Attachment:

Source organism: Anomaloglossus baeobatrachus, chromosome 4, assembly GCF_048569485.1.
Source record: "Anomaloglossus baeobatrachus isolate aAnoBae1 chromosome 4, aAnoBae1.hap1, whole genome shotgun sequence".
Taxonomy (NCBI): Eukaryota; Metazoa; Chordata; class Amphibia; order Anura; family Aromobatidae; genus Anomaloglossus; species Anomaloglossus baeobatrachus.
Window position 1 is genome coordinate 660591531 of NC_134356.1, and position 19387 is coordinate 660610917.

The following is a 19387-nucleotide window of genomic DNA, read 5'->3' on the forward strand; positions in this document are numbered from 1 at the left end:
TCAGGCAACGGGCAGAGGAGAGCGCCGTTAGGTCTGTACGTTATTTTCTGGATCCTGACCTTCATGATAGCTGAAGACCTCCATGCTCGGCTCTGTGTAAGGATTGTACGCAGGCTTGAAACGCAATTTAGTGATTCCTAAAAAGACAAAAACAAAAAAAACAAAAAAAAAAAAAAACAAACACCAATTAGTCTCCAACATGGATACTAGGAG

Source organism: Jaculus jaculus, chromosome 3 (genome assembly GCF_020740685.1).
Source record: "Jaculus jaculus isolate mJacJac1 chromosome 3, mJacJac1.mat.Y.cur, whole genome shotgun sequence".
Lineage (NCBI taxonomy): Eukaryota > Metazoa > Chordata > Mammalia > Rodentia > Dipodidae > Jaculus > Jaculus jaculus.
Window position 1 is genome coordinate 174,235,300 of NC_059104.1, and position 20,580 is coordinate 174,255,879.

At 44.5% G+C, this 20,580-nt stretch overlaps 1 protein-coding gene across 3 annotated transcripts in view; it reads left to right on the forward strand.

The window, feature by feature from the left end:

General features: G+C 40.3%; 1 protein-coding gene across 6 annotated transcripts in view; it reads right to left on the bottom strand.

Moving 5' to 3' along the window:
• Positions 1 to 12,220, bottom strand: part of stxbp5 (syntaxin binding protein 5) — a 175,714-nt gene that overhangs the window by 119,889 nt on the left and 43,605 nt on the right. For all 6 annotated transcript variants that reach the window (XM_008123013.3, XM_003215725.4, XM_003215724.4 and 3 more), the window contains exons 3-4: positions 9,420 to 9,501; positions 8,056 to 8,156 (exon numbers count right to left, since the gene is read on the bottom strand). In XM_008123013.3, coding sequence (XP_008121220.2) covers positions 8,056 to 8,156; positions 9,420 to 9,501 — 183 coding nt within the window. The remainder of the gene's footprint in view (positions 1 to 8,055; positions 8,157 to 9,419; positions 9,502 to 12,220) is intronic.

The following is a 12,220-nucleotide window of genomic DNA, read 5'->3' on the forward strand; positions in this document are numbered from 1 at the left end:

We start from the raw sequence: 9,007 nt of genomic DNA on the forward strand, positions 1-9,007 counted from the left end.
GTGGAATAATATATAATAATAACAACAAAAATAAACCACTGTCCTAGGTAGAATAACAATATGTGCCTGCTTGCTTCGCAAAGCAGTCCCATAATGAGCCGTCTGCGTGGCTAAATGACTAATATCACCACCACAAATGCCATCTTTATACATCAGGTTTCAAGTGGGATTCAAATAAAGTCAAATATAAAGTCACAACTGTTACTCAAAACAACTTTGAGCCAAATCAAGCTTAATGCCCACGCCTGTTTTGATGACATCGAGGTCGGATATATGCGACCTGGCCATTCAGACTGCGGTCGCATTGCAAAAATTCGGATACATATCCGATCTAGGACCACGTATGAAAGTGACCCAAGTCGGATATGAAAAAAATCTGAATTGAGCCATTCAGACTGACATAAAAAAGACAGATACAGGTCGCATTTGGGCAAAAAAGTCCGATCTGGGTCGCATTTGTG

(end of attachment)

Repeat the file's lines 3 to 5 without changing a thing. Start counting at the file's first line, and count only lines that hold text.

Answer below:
Taxonomy (NCBI): Eukaryota; Metazoa; Chordata; class Amphibia; order Anura; family Aromobatidae; genus Anomaloglossus; species Anomaloglossus baeobatrachus.
Window position 1 is genome coordinate 660591531 of NC_134356.1, and position 19387 is coordinate 660610917.

The following is a 19387-nucleotide window of genomic DNA, read 5'->3' on the forward strand; positions in this document are numbered from 1 at the left end: